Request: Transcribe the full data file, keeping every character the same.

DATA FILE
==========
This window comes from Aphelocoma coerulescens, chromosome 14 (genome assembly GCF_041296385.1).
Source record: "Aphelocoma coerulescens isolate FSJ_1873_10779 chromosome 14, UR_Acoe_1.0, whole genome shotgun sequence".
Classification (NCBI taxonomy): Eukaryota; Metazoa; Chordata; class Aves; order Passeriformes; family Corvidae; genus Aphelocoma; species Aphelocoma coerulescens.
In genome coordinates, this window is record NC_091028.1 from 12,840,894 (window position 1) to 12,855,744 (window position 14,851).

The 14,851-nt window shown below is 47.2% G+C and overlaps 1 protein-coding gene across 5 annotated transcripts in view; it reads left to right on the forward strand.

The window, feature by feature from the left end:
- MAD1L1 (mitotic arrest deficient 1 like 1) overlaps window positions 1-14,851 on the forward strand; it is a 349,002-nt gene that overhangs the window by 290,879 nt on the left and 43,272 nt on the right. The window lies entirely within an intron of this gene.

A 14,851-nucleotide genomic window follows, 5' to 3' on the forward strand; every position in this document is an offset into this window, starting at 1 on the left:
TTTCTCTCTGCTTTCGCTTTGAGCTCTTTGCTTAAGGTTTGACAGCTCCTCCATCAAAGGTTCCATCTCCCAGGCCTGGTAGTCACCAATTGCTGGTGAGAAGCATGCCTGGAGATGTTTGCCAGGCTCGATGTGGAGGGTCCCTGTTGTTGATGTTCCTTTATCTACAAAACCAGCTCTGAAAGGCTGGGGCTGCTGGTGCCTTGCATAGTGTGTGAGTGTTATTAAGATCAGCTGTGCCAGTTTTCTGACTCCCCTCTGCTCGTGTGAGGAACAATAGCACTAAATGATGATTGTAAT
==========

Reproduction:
This window comes from Aphelocoma coerulescens, chromosome 14 (genome assembly GCF_041296385.1).
Source record: "Aphelocoma coerulescens isolate FSJ_1873_10779 chromosome 14, UR_Acoe_1.0, whole genome shotgun sequence".
Classification (NCBI taxonomy): Eukaryota; Metazoa; Chordata; class Aves; order Passeriformes; family Corvidae; genus Aphelocoma; species Aphelocoma coerulescens.
In genome coordinates, this window is record NC_091028.1 from 12,840,894 (window position 1) to 12,855,744 (window position 14,851).

The 14,851-nt window shown below is 47.2% G+C and overlaps 1 protein-coding gene across 5 annotated transcripts in view; it reads left to right on the forward strand.

The window, feature by feature from the left end:
- MAD1L1 (mitotic arrest deficient 1 like 1) overlaps window positions 1-14,851 on the forward strand; it is a 349,002-nt gene that overhangs the window by 290,879 nt on the left and 43,272 nt on the right. The window lies entirely within an intron of this gene.

A 14,851-nucleotide genomic window follows, 5' to 3' on the forward strand; every position in this document is an offset into this window, starting at 1 on the left:
TTTCTCTCTGCTTTCGCTTTGAGCTCTTTGCTTAAGGTTTGACAGCTCCTCCATCAAAGGTTCCATCTCCCAGGCCTGGTAGTCACCAATTGCTGGTGAGAAGCATGCCTGGAGATGTTTGCCAGGCTCGATGTGGAGGGTCCCTGTTGTTGATGTTCCTTTATCTACAAAACCAGCTCTGAAAGGCTGGGGCTGCTGGTGCCTTGCATAGTGTGTGAGTGTTATTAAGATCAGCTGTGCCAGTTTTCTGACTCCCCTCTGCTCGTGTGAGGAACAATAGCACTAAATGATGATTGTAAT